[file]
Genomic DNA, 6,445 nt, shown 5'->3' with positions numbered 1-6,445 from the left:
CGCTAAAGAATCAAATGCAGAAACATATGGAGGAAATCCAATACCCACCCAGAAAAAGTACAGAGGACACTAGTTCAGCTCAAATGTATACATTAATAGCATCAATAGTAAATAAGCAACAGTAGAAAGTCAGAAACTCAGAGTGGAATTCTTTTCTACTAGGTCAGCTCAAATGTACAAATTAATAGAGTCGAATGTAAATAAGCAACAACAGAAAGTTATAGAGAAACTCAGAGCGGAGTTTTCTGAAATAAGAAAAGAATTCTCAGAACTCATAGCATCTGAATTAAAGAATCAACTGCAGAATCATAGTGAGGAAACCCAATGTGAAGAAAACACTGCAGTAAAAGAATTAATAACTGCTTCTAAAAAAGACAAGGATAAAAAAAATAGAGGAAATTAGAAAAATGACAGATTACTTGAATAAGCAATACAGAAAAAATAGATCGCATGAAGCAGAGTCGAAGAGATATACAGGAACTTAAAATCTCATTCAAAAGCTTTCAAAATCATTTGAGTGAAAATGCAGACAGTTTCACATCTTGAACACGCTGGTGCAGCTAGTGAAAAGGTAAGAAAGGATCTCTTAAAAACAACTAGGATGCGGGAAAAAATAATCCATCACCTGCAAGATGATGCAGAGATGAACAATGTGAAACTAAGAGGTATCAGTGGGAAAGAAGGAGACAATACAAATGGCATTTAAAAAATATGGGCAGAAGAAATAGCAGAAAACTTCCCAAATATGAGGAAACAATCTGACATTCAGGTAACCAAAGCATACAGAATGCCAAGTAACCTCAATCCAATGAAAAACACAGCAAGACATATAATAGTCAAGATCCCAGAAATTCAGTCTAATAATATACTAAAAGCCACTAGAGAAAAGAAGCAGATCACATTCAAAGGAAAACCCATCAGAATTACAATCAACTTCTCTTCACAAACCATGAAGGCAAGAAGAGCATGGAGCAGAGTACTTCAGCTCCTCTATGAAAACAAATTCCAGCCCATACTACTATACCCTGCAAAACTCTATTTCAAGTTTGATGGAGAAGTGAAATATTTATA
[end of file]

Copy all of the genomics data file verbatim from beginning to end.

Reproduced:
Genomic DNA, 6,445 nt, shown 5'->3' with positions numbered 1-6,445 from the left:
CGCTAAAGAATCAAATGCAGAAACATATGGAGGAAATCCAATACCCACCCAGAAAAAGTACAGAGGACACTAGTTCAGCTCAAATGTATACATTAATAGCATCAATAGTAAATAAGCAACAGTAGAAAGTCAGAAACTCAGAGTGGAATTCTTTTCTACTAGGTCAGCTCAAATGTACAAATTAATAGAGTCGAATGTAAATAAGCAACAACAGAAAGTTATAGAGAAACTCAGAGCGGAGTTTTCTGAAATAAGAAAAGAATTCTCAGAACTCATAGCATCTGAATTAAAGAATCAACTGCAGAATCATAGTGAGGAAACCCAATGTGAAGAAAACACTGCAGTAAAAGAATTAATAACTGCTTCTAAAAAAGACAAGGATAAAAAAAATAGAGGAAATTAGAAAAATGACAGATTACTTGAATAAGCAATACAGAAAAAATAGATCGCATGAAGCAGAGTCGAAGAGATATACAGGAACTTAAAATCTCATTCAAAAGCTTTCAAAATCATTTGAGTGAAAATGCAGACAGTTTCACATCTTGAACACGCTGGTGCAGCTAGTGAAAAGGTAAGAAAGGATCTCTTAAAAACAACTAGGATGCGGGAAAAAATAATCCATCACCTGCAAGATGATGCAGAGATGAACAATGTGAAACTAAGAGGTATCAGTGGGAAAGAAGGAGACAATACAAATGGCATTTAAAAAATATGGGCAGAAGAAATAGCAGAAAACTTCCCAAATATGAGGAAACAATCTGACATTCAGGTAACCAAAGCATACAGAATGCCAAGTAACCTCAATCCAATGAAAAACACAGCAAGACATATAATAGTCAAGATCCCAGAAATTCAGTCTAATAATATACTAAAAGCCACTAGAGAAAAGAAGCAGATCACATTCAAAGGAAAACCCATCAGAATTACAATCAACTTCTCTTCACAAACCATGAAGGCAAGAAGAGCATGGAGCAGAGTACTTCAGCTCCTCTATGAAAACAAATTCCAGCCCATACTACTATACCCTGCAAAACTCTATTTCAAGTTTGATGGAGAAGTGAAATATTTATA